The Trade Deficit in Goods and Services Came in at $70.1 Billion in July

Implications: The trade deficit in goods and services declined to $70.1 billion in July, as exports rose and imports fell.  We like to follow the total volume of trade (imports plus exports), which signals how much businesses and consumers interact across the US border. That measure rose 0.5% in July, is up 23.1% versus a year ago, and sits at an all-time record high.  We expect the trade deficit to remain volatile from month to month but generally get larger through year-end for a few reasons.  First, the US is recovering from the coronavirus pandemic faster than most other countries. This means the demand for imports should continue to outstrip the demand for exports to the rest of the world (though that may not hold true each and every month, as the July report showed).  Second, the US is running low on inventories for many goods due to the surge in consumer spending, which has been artificially boosted by large government checks to consumers.  That means the appetite for imports will remain stronger than normal as companies restock their shelves and warehouses. Supply-chain issues continue as ports remain overwhelmed in the US.  For example, the port of Los Angeles currently has 22 container vessels at anchor waiting to be unloaded with the average anchorage time right now at 7.9 days.  Meanwhile, the cost to ship a forty-foot container from Shanghai to Los Angeles has continued to surge, up 8.2% from a month ago, and up 618% from the end of January 2020 (pre-pandemic), joining numerous other indicators in signaling inflationary pressures bubbling under the surface as the US continues to reopen.  Delta cases in the United States appear to be peaking, and we do not expect states to re-institute the large scale restrictions that hampered activity in 2020, so look for overall trade to keep expanding in the coming months as businesses across the US get back on their feet.  In employment news this morning, initial jobless claims fell 14,000 last week to 340,000.  Meanwhile continuing claims declined 160,000 to a new recovery low of 2.748 million.  These numbers are consistent with our forecast that nonfarm payrolls rose 710,000 in August with the unemployment rate falling to 5.2%.  On the autos front, car and light truck sales fell 10.7% in August to a 13.06 million annual rate.  These sales are down 14.4% from a year ago.  The key hurdle for auto sales remains supply constraints, largely related to a lack of computer chips.  Look for that problem to ease over the next year, resulting in a faster pace of sales.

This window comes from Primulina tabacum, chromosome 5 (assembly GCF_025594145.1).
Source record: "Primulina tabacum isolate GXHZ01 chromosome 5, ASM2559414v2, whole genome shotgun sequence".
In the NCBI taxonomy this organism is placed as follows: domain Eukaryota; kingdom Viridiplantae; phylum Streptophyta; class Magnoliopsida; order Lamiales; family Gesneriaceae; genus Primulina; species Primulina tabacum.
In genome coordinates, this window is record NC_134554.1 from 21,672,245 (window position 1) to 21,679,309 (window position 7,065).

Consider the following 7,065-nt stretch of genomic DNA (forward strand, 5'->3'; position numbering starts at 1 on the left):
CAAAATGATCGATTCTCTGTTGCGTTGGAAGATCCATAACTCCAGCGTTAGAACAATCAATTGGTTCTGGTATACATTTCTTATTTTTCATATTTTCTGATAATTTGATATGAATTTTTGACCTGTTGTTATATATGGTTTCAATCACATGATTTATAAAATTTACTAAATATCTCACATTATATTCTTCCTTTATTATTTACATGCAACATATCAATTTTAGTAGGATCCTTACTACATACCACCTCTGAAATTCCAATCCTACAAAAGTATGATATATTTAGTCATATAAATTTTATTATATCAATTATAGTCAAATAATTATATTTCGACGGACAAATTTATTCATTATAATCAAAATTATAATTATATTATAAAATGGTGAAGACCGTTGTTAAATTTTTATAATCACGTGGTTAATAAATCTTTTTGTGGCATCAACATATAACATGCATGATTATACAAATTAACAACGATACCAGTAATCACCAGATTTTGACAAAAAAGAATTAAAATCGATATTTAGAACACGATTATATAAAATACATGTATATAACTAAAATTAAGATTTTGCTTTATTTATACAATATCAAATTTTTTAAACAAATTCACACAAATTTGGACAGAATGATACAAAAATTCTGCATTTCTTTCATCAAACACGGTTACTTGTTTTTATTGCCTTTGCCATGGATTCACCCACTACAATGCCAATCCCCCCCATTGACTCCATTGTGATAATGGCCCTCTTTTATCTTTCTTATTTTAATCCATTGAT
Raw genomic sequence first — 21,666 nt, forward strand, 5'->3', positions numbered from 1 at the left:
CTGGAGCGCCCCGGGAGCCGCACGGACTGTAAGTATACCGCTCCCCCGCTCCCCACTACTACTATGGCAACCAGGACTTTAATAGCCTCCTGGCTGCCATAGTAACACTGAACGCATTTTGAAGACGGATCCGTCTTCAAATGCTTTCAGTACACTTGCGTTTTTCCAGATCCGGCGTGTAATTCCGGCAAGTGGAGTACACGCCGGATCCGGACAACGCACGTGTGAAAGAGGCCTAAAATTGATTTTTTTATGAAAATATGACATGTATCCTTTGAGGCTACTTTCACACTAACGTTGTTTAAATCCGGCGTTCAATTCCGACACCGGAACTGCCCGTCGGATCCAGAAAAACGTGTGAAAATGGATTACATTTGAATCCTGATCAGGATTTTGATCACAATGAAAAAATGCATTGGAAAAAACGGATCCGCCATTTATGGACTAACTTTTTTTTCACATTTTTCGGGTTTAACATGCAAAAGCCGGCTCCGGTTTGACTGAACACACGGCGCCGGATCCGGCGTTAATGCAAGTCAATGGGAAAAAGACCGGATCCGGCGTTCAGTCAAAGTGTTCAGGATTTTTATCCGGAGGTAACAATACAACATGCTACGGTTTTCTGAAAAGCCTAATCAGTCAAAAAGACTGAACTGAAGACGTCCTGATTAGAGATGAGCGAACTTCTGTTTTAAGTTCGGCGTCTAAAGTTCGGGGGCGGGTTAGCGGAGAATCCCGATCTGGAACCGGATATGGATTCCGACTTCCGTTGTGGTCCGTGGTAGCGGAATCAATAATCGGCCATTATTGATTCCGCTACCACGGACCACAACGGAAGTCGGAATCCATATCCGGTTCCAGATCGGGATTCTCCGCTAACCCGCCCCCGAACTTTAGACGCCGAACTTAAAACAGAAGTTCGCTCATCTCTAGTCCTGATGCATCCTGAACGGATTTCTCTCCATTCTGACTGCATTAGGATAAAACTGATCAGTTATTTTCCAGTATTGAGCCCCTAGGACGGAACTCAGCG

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Posted on Thursday, September 2, 2021 @ 12:23 PM

These posts were prepared by First Trust Advisors L.P., and reflect the current opinion of the authors. They are based upon sources and data believed to be accurate and reliable. Opinions and forward looking statements expressed are subject to change without notice. This information does not constitute a solicitation or an offer to buy or sell any security.